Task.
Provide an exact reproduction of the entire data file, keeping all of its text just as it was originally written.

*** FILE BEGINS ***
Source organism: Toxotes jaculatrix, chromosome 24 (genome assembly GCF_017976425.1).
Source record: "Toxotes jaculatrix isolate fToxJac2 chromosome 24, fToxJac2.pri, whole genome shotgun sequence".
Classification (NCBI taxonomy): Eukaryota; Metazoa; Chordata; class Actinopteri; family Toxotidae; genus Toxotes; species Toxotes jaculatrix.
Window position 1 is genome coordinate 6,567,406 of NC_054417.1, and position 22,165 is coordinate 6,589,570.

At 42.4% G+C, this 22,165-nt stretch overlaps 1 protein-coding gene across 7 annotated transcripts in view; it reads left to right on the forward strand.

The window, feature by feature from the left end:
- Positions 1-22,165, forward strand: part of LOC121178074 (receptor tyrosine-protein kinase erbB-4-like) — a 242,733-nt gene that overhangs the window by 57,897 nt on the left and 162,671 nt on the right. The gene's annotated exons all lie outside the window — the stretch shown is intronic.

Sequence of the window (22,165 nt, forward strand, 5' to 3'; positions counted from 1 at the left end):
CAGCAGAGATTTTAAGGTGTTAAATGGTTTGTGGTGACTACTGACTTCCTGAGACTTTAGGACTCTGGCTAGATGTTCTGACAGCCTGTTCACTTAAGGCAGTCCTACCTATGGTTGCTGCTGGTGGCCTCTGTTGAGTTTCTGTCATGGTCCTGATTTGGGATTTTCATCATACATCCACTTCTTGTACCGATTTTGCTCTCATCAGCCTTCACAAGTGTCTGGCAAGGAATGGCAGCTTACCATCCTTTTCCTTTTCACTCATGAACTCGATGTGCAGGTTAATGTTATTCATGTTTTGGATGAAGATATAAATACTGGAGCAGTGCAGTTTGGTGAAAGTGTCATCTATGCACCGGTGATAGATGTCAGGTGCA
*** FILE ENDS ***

Source organism: Toxotes jaculatrix, chromosome 24 (genome assembly GCF_017976425.1).
Source record: "Toxotes jaculatrix isolate fToxJac2 chromosome 24, fToxJac2.pri, whole genome shotgun sequence".
Classification (NCBI taxonomy): Eukaryota; Metazoa; Chordata; class Actinopteri; family Toxotidae; genus Toxotes; species Toxotes jaculatrix.
Window position 1 is genome coordinate 6,567,406 of NC_054417.1, and position 22,165 is coordinate 6,589,570.

At 42.4% G+C, this 22,165-nt stretch overlaps 1 protein-coding gene across 7 annotated transcripts in view; it reads left to right on the forward strand.

The window, feature by feature from the left end:
- Positions 1-22,165, forward strand: part of LOC121178074 (receptor tyrosine-protein kinase erbB-4-like) — a 242,733-nt gene that overhangs the window by 57,897 nt on the left and 162,671 nt on the right. The gene's annotated exons all lie outside the window — the stretch shown is intronic.

Sequence of the window (22,165 nt, forward strand, 5' to 3'; positions counted from 1 at the left end):
CAGCAGAGATTTTAAGGTGTTAAATGGTTTGTGGTGACTACTGACTTCCTGAGACTTTAGGACTCTGGCTAGATGTTCTGACAGCCTGTTCACTTAAGGCAGTCCTACCTATGGTTGCTGCTGGTGGCCTCTGTTGAGTTTCTGTCATGGTCCTGATTTGGGATTTTCATCATACATCCACTTCTTGTACCGATTTTGCTCTCATCAGCCTTCACAAGTGTCTGGCAAGGAATGGCAGCTTACCATCCTTTTCCTTTTCACTCATGAACTCGATGTGCAGGTTAATGTTATTCATGTTTTGGATGAAGATATAAATACTGGAGCAGTGCAGTTTGGTGAAAGTGTCATCTATGCACCGGTGATAGATGTCAGGTGCA